Success measures: A good case study for company engagement is where you successfully engage with a company to accelerate the GHG emission decline and the share price goes up. Take for example the Barclays/ShareAction on fossil fuel lending or the Engine One/Exxon engagement.

Sadly, it is less clear what successful government engagement might look like. Success is often seen in setting policies, taxes, and regulations, well before we see whether we actually meet those rules or guidelines are met or we get round to voting in elections. Policy change takes years and is too often delayed by other local political priorities such as immigration, Brexit and the cost of living. Success should be measured by GHG emission reduction for governments, companies, investors and across the broader population.

Cost: Engagement is costly and often not fully disclosed. The cost of engaging with oil companies; on GHG measurement and with governments; spending 3 days negotiating (between activists, lobbyists and governments) on a watered-down statement at COP 27 has worsened both financial and GHG outcomes.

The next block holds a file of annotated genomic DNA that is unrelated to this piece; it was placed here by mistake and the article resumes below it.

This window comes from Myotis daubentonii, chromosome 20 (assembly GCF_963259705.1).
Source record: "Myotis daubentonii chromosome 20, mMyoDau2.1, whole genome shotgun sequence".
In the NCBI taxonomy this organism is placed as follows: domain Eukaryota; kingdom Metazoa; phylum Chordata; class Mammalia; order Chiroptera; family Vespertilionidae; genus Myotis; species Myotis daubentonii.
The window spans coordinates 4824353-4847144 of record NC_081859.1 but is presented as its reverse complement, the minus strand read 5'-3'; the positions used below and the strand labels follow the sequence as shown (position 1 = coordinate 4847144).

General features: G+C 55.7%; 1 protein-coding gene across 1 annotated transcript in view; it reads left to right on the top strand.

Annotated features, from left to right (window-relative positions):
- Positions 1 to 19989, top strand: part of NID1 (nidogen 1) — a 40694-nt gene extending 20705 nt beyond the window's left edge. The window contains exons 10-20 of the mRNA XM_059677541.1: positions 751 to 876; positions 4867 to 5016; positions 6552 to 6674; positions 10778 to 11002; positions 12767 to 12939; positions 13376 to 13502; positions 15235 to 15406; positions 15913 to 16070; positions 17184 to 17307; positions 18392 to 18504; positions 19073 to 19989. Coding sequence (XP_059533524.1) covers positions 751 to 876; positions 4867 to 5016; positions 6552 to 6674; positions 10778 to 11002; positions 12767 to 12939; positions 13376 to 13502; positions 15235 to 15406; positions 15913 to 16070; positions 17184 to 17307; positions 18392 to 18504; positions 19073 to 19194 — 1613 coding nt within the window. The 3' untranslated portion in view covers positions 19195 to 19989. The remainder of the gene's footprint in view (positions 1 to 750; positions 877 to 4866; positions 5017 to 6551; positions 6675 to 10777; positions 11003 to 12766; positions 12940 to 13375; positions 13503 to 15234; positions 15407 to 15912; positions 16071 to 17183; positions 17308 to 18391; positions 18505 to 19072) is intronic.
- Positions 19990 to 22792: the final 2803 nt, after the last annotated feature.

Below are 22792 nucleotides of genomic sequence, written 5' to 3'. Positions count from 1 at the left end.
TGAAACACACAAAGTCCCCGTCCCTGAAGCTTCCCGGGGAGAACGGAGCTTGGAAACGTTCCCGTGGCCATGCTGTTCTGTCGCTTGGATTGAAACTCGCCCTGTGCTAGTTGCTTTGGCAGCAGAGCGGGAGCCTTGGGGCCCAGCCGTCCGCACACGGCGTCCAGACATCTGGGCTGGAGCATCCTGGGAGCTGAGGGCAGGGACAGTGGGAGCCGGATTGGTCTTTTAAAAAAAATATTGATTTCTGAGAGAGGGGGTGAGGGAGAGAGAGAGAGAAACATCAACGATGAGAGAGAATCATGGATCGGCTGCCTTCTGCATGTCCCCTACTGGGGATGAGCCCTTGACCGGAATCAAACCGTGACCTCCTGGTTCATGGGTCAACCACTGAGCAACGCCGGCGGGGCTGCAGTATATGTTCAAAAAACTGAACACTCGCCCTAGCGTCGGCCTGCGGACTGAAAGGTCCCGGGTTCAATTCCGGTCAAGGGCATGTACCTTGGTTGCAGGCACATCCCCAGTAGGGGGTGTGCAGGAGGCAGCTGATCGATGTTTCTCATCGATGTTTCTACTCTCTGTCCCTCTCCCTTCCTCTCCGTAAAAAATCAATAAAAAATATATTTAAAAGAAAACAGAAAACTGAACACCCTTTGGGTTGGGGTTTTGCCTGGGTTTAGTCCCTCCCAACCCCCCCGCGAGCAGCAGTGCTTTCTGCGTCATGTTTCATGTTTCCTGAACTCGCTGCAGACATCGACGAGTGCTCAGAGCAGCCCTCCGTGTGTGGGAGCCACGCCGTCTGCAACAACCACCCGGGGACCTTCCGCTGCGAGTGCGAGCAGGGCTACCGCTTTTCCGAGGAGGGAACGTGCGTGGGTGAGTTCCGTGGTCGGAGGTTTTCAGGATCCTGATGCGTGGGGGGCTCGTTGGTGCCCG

Investors should set their own voting policy (or copy a transparent likeminded investors) and vote as cheaply as they can. Note that voting costs are often hidden, met by fund managers and included as part of your fees. Voting is a license to engage with companies where you make a real difference sharing the cost collaborating with likeminded investors (the Climate Action 100+ model). The costs of engaging with government is expensive and equally murky with the involvement of lobbyists and political financing.

Focus: If we had a global referendum right now: Should your government be enacting policies to reverse climate change? We would get a resounding “Yes” from all countries, states and energy company employees with the possible exception of the Alaska and Siberia which both have oil prospects and a bitterly cold environment.